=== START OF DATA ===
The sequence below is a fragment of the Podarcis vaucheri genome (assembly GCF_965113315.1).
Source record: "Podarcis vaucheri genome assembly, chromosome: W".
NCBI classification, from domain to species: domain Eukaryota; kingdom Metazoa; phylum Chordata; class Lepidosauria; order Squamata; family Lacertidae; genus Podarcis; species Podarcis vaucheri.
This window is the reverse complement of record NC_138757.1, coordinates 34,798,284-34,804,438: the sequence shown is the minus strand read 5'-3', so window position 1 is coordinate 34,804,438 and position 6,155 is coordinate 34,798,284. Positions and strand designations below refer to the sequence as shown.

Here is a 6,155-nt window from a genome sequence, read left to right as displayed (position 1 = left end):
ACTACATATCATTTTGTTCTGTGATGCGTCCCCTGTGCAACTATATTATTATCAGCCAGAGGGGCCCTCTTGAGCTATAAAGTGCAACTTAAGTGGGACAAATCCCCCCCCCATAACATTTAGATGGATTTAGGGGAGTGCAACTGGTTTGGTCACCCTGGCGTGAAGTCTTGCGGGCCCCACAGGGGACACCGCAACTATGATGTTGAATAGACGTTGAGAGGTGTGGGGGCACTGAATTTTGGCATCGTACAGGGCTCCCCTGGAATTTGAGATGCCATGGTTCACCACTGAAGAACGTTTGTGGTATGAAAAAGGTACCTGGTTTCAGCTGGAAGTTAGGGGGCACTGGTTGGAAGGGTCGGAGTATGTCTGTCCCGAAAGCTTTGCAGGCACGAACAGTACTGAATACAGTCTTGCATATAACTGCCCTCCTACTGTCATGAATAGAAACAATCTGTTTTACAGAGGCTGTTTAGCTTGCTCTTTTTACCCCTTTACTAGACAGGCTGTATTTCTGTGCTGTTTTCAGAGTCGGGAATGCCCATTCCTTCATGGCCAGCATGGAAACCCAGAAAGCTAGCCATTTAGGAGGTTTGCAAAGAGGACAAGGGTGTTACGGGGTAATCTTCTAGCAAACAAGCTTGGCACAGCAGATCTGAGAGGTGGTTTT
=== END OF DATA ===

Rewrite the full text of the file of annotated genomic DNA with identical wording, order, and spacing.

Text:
The sequence below is a fragment of the Podarcis vaucheri genome (assembly GCF_965113315.1).
Source record: "Podarcis vaucheri genome assembly, chromosome: W".
NCBI classification, from domain to species: domain Eukaryota; kingdom Metazoa; phylum Chordata; class Lepidosauria; order Squamata; family Lacertidae; genus Podarcis; species Podarcis vaucheri.
This window is the reverse complement of record NC_138757.1, coordinates 34,798,284-34,804,438: the sequence shown is the minus strand read 5'-3', so window position 1 is coordinate 34,804,438 and position 6,155 is coordinate 34,798,284. Positions and strand designations below refer to the sequence as shown.

Here is a 6,155-nt window from a genome sequence, read left to right as displayed (position 1 = left end):
ACTACATATCATTTTGTTCTGTGATGCGTCCCCTGTGCAACTATATTATTATCAGCCAGAGGGGCCCTCTTGAGCTATAAAGTGCAACTTAAGTGGGACAAATCCCCCCCCCATAACATTTAGATGGATTTAGGGGAGTGCAACTGGTTTGGTCACCCTGGCGTGAAGTCTTGCGGGCCCCACAGGGGACACCGCAACTATGATGTTGAATAGACGTTGAGAGGTGTGGGGGCACTGAATTTTGGCATCGTACAGGGCTCCCCTGGAATTTGAGATGCCATGGTTCACCACTGAAGAACGTTTGTGGTATGAAAAAGGTACCTGGTTTCAGCTGGAAGTTAGGGGGCACTGGTTGGAAGGGTCGGAGTATGTCTGTCCCGAAAGCTTTGCAGGCACGAACAGTACTGAATACAGTCTTGCATATAACTGCCCTCCTACTGTCATGAATAGAAACAATCTGTTTTACAGAGGCTGTTTAGCTTGCTCTTTTTACCCCTTTACTAGACAGGCTGTATTTCTGTGCTGTTTTCAGAGTCGGGAATGCCCATTCCTTCATGGCCAGCATGGAAACCCAGAAAGCTAGCCATTTAGGAGGTTTGCAAAGAGGACAAGGGTGTTACGGGGTAATCTTCTAGCAAACAAGCTTGGCACAGCAGATCTGAGAGGTGGTTTT